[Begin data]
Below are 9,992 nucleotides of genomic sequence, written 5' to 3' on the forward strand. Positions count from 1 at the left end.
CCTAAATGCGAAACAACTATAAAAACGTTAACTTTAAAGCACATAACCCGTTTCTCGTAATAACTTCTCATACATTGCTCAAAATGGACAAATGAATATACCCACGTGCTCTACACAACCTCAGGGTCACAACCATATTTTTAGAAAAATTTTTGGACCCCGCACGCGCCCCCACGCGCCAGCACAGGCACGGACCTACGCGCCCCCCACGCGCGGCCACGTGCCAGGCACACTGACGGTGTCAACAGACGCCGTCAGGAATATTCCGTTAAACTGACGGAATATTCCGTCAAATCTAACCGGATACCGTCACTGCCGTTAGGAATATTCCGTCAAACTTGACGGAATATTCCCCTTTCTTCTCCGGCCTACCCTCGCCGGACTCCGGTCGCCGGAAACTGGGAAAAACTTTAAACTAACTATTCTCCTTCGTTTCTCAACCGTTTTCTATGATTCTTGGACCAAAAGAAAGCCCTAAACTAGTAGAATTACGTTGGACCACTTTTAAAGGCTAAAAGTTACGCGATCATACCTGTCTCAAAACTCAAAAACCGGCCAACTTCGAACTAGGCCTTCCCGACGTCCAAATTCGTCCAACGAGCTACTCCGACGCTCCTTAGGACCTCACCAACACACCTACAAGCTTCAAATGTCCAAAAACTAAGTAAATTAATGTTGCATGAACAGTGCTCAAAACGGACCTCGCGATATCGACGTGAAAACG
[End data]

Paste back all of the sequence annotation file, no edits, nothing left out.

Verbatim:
Below are 9,992 nucleotides of genomic sequence, written 5' to 3' on the forward strand. Positions count from 1 at the left end.
CCTAAATGCGAAACAACTATAAAAACGTTAACTTTAAAGCACATAACCCGTTTCTCGTAATAACTTCTCATACATTGCTCAAAATGGACAAATGAATATACCCACGTGCTCTACACAACCTCAGGGTCACAACCATATTTTTAGAAAAATTTTTGGACCCCGCACGCGCCCCCACGCGCCAGCACAGGCACGGACCTACGCGCCCCCCACGCGCGGCCACGTGCCAGGCACACTGACGGTGTCAACAGACGCCGTCAGGAATATTCCGTTAAACTGACGGAATATTCCGTCAAATCTAACCGGATACCGTCACTGCCGTTAGGAATATTCCGTCAAACTTGACGGAATATTCCCCTTTCTTCTCCGGCCTACCCTCGCCGGACTCCGGTCGCCGGAAACTGGGAAAAACTTTAAACTAACTATTCTCCTTCGTTTCTCAACCGTTTTCTATGATTCTTGGACCAAAAGAAAGCCCTAAACTAGTAGAATTACGTTGGACCACTTTTAAAGGCTAAAAGTTACGCGATCATACCTGTCTCAAAACTCAAAAACCGGCCAACTTCGAACTAGGCCTTCCCGACGTCCAAATTCGTCCAACGAGCTACTCCGACGCTCCTTAGGACCTCACCAACACACCTACAAGCTTCAAATGTCCAAAAACTAAGTAAATTAATGTTGCATGAACAGTGCTCAAAACGGACCTCGCGATATCGACGTGAAAACG